Garmin-Transitions rider Ryder Hesjedal hoped to stand on the Tour de France podium for a reason other than being voted most aggressive rider Tuesday.
But one day after his five of his Garmin teammates crashed on the Col du Stockeu, knocking Christian Vande Velde out of the race and badly roughing up sprinter Tyler Farrar, Hesjedal went on a solo escape across the cobblestones that nearly netted him a stage win.
It wasn’t enough to erase the sting of Monday’s crashes, but Hesjedal’s ride went a long way in boosting team morale,— although the Canadian rider said the mood at the breakfast table Wednesday morning wasn’t as grim as some might have guessed.
“We’re still fired up,” Hesjedal said. “We’re sorry to see Christian have to go, but he came to see us all before he left, and got us really motivated. Our spirits are still high. I would have liked to take the win (Tuesday), for him and for the team, but there are still a few more opportunities.”
With Farrar nursing a fractured wrist, Garmin was looking to Johan Van Summeren and Martijn Maaskant, both top-five finishers at Paris-Roubaix, to contend for the stage victory.
To give his teammates a free ride, Hesjedal jumped in the early move.
“My best chance, and to help the team, was to get up the road,” Hesjedal said. “And if I could get a head start on the pavé, that was going to be the best-case scenario.”
Riding the cobblestones comes naturally for the former mountain bike racer who stood on the second step of world championship cross-country podiums at the under-23 and elite level.
After racing off-road at the 2004 Olympics, Hesjedal began transitioning towards road racing, riding as a stagiaire with the U.S. Postal Service team in 2004 and in 2005 with Discovery Channel. He spent the 2006 season with Phonak, and after that team folded he returned to North American road racing for one season, riding with Health Net-Maxxis. He joined the Slipstream-Chipotle team in 2008 and has been part of that program since as it evolved into Garmin-Chipotle and finally Garmin-Transitions.
It was during the 2008 season that Hesjedal’s knack for riding the dirt revealed itself in the pro peloton. He finished tenth on the white gravel Tuscan roads of the 2008 Monte Paschi Eroica — the same roads where Cadel Evans won a stage at this year’s Giro d’Italia — and repeated with another tenth-place finish in 2009. This year he finished fifth.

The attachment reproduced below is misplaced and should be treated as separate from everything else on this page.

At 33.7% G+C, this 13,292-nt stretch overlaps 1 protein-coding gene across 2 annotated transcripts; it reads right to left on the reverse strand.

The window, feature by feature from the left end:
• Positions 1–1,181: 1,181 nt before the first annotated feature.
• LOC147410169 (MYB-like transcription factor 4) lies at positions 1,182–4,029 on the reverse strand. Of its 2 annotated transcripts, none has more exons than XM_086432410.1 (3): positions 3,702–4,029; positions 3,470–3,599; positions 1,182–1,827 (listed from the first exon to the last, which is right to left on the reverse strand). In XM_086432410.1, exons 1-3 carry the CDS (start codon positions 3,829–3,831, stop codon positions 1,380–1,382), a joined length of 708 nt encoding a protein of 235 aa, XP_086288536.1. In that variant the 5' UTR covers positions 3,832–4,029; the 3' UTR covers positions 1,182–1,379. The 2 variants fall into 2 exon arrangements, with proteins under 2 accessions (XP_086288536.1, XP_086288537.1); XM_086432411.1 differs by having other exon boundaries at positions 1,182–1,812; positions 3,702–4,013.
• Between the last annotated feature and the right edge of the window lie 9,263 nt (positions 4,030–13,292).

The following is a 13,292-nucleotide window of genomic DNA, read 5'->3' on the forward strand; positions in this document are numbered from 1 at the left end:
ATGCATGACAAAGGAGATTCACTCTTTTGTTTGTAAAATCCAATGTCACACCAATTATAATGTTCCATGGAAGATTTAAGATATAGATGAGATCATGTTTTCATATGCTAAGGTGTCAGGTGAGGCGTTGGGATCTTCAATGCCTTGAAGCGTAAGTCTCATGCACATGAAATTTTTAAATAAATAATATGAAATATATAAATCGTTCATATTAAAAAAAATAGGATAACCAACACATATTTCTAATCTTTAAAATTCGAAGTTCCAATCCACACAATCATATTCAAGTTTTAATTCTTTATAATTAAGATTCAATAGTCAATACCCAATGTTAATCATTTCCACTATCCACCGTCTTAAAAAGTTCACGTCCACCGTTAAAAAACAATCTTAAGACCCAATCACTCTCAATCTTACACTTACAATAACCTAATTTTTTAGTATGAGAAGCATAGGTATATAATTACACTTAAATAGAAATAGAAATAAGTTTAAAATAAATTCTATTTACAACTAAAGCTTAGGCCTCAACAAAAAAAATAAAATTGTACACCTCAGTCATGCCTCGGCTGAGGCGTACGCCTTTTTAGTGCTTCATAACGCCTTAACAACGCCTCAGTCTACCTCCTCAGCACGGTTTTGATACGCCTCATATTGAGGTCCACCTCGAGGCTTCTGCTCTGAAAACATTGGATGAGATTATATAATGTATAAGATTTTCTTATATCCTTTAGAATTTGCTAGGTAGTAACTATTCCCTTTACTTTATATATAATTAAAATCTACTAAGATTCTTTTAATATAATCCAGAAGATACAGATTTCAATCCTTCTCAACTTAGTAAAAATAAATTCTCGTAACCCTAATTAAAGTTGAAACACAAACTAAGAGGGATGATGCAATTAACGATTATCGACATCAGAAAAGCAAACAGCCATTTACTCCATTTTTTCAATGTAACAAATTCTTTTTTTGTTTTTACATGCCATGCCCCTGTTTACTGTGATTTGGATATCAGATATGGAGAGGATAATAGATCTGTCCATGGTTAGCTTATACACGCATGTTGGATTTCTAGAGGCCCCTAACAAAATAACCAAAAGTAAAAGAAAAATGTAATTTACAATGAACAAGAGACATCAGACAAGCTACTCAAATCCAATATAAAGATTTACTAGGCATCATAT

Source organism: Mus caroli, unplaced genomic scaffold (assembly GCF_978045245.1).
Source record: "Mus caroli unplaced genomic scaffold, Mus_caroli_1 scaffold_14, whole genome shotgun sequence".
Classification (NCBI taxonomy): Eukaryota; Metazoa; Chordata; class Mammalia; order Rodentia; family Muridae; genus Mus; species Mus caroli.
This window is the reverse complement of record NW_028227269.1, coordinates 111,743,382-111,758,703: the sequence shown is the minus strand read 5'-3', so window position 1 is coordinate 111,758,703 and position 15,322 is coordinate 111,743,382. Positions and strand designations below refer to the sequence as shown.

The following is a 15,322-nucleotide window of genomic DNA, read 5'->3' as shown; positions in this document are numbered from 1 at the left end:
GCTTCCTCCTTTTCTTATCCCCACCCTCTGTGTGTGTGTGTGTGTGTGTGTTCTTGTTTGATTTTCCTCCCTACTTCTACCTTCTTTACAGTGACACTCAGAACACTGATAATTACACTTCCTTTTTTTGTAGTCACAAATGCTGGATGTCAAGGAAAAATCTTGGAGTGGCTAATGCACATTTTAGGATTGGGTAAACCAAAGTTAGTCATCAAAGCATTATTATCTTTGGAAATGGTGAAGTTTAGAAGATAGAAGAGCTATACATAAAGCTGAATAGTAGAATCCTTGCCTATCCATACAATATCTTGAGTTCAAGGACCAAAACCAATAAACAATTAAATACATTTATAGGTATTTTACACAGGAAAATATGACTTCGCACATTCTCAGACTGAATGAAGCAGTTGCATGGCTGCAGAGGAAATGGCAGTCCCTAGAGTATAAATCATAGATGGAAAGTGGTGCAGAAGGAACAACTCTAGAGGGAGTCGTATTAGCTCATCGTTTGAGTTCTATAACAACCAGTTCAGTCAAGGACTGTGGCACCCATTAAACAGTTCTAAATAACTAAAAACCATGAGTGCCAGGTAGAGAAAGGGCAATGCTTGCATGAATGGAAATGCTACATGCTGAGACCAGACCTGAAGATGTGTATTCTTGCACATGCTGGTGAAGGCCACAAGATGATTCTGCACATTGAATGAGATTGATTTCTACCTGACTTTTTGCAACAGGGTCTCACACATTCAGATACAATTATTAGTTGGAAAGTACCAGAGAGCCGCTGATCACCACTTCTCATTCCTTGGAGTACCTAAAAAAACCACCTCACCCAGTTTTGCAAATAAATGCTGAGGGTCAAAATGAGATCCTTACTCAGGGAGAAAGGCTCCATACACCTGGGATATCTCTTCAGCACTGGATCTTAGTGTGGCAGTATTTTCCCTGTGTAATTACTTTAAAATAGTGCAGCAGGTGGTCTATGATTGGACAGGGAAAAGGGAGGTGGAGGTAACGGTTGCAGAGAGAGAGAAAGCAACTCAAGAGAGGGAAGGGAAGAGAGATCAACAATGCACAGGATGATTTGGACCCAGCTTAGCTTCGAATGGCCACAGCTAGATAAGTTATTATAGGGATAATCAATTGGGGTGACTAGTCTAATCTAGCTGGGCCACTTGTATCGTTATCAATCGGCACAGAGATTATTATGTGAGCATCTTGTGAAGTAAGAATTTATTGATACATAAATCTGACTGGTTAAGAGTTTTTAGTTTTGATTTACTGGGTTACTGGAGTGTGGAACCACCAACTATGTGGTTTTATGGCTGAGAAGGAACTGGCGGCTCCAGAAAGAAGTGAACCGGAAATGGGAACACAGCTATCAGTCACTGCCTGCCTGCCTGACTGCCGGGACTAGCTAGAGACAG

The 2010 season has been Hesjedal’s best yet. Coming off a breakthrough stage win at the 2009 Vuelta a España, Hesjedal finished second at this year’s Amstel Gold Race and won the final stage of the Amgen Tour of California. He also placed sixth overall at the demanding Volta a Catalunya.
Hesjedal thought he might be adding another stage win to his palmarés when he attacked his breakaway companions with 26.5km to go.
“I had good legs, and I thought I had a shot,” Hesjedal said. “That’s the only way you can ride (cobbles) at the end. It was clear I was the strongest in the break. Then I was getting through the pavé and the gap wasn’t coming down too bad, it was holding around 20 or 30 seconds, and with a small group, you don’t know what the interest is behind.”
The Garmin rider was caught by the lead chase group just 6km from the line; in that group was Evans, another former mountain-bike racer. Hesjedal made a last-ditch effort to jump from the group in the final kilometer, but came up short and finished the stage fourth.
“I thought it could work out, but when Fabian Cancellara is working hard, that’s going to limit that chance,” Hesjedal said. “But I was happy to stay with that group and get to the line and get a good result.”
His effort brought Garmin significant TV time and earned him the Prix de la Combativite award; it also moved him into fourth overall.
Though he’s a former Canadian national time trial champion and a respectable climber, Hesjedal won’t be looking to maintain a top-10 GC position. Instead, after Tuesday’s solo effort nearly brought him the stage win, the Garmin rider said he’d had a sniff of the Tour podium — now he wants a bite.
“For sure (a Tour stage win) is a dream,” Hesjedal said. “After winning stages at the Vuelta and California, I feel confident. If I can play my cards right and get the right opportunity, why not?”